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The Truth About ABA

5 Myths Debunked



I want to start by saying: I love my job as a behaviour analyst and deeply care about the children (and their families) I work with. My goal is always to help them live a happy and fulfilling life where they can communicate appropriately, make friends, regulate their emotions and strive toward independence.


Unfortunately, it breaks my heart when I hear comments like “ABA therapy is trying to eradicate neurodiversity”. Those comments do not happen often, but when they do, I not only feel heartbroken, but I also feel that it is so far from the truth.


Now, in order to clear up any confusion about Applied Behaviour Analysis (ABA) therapy, let me address five common misconceptions about this therapeutic treatment but first, let me define what ABA therapy is.


What is ABA?

Applied Behaviour Analysis (ABA) therapy is a treatment method that is widely used for individuals with autism spectrum disorder (ASD) and other developmental delays such as Down syndrome, cerebral palsy, and ADHD. It is often used in combination with other therapies and interventions to help individuals achieve specific goals, such as improved communication and social skills, better academic performance, and reduced problem behaviours.

One of the strengths of ABA therapy is its scientific approach to treatment. ABA therapy is based on systematic observation and data collection, which allows the therapist to track progress and make adjustments as needed. The therapy is also highly individualised, as the goals, interventions, and reinforcement plans are tailored to meet the specific needs of each individual.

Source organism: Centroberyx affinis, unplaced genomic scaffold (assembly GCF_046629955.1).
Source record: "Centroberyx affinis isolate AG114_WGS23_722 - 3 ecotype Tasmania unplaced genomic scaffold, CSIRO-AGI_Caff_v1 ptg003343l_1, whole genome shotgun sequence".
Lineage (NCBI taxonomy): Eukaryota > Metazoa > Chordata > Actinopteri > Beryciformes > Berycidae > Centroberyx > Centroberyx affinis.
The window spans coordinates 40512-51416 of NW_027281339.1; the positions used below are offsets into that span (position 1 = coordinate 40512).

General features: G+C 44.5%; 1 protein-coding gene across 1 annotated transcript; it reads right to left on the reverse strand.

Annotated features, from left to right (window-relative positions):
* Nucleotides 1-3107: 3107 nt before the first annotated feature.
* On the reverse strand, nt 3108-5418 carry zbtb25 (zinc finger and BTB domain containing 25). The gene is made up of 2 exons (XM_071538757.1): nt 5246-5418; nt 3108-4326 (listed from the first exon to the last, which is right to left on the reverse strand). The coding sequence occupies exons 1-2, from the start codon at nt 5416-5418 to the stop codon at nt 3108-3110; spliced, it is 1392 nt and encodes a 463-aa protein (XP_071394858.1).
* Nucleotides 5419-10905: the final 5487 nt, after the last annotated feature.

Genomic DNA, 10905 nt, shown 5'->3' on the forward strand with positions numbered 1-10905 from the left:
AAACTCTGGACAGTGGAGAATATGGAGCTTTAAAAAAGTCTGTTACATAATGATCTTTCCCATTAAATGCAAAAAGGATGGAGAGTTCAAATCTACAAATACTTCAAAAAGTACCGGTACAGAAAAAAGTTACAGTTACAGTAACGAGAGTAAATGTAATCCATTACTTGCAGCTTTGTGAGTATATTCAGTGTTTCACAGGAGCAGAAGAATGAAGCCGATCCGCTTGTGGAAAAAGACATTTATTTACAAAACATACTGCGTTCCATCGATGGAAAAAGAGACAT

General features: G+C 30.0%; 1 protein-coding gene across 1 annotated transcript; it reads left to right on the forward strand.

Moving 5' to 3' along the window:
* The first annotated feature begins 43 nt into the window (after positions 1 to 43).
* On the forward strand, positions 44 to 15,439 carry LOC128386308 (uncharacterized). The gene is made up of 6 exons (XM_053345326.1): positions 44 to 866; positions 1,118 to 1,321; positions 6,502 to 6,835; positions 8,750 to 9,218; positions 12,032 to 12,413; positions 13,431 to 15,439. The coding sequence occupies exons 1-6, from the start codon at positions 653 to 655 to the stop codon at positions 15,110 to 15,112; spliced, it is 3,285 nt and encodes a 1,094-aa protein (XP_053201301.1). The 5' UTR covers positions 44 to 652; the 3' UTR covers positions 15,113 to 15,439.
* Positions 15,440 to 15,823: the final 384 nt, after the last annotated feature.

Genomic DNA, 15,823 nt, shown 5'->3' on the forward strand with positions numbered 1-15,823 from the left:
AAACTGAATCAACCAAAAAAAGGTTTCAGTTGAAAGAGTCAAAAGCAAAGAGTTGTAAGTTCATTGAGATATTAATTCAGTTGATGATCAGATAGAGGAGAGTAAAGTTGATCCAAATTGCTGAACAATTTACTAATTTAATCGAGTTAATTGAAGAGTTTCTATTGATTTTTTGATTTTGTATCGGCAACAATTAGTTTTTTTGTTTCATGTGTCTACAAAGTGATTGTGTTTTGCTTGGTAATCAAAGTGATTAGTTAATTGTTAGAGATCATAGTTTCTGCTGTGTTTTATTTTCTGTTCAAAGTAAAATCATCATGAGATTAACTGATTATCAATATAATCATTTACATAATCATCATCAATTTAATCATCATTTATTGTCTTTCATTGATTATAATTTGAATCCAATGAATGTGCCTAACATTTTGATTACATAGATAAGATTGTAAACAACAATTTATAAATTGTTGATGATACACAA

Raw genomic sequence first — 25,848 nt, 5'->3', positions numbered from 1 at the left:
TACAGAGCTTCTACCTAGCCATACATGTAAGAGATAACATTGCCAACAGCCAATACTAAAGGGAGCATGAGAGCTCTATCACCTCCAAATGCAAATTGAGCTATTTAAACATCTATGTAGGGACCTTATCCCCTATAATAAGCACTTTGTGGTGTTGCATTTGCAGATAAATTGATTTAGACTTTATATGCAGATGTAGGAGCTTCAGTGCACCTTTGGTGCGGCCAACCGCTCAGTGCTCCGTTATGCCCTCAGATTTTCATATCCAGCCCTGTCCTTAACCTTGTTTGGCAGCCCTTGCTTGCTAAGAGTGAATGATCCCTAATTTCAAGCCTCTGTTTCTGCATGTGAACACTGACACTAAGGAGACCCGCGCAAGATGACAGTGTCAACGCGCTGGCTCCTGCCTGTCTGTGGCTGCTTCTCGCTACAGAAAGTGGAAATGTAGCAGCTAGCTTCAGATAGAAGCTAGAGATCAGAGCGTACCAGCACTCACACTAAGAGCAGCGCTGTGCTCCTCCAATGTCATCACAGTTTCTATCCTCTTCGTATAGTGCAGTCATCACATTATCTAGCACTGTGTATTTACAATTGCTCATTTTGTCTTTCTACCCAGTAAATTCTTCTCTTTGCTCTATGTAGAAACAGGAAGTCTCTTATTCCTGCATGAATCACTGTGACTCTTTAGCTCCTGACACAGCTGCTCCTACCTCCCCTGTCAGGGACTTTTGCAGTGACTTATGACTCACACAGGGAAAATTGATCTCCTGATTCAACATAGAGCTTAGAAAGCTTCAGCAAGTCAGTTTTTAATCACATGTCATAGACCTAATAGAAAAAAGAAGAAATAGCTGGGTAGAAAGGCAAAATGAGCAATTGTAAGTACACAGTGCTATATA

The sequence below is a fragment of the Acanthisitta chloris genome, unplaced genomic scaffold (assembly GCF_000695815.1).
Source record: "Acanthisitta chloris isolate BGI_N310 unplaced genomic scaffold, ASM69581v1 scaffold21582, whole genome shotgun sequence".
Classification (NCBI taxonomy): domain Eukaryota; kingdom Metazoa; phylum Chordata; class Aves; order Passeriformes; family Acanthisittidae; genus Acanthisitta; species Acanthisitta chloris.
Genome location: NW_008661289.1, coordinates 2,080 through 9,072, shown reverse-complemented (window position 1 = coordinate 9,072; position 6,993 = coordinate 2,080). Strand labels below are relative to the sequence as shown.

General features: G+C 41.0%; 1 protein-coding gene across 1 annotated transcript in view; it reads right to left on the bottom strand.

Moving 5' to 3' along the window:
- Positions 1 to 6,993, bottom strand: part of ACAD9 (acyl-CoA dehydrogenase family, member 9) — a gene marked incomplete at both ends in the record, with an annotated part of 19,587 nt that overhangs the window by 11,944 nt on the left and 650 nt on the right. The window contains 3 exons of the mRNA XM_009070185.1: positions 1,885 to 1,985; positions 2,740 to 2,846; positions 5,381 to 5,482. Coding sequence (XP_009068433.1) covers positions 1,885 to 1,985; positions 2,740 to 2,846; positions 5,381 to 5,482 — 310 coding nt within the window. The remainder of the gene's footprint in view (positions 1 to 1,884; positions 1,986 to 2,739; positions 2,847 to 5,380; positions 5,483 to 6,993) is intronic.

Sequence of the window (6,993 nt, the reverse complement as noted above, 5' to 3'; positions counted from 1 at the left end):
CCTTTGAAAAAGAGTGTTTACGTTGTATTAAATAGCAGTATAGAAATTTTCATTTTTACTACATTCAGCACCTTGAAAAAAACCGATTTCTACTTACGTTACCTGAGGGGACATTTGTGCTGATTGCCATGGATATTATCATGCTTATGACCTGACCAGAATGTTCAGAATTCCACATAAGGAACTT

However, despite its widespread use and evidence of effectiveness, ABA therapy has also faced criticism and controversy. Here are some common myth about ABA


Myth 1: ABA aims to eradicate neurodiversity

ABA therapy does not aim to eradicate neurodiversity. As we have explained above, ABA therapy is a treatment approach that is used to help individuals achieve specific goals, such as improved communication and social skills, better academic performance, and reduced problem behaviours. It is not intended to eliminate the individual's unique differences or make them conform to a particular social or behavioural norm.

The goal of ABA therapy is to help individuals lead happier, more independent, and fulfilling lives. By teaching new skills, addressing underlying emotional and cognitive challenges, and promoting generalisation of learned behaviours to new situations, ABA therapy can help individuals achieve greater success in their daily lives.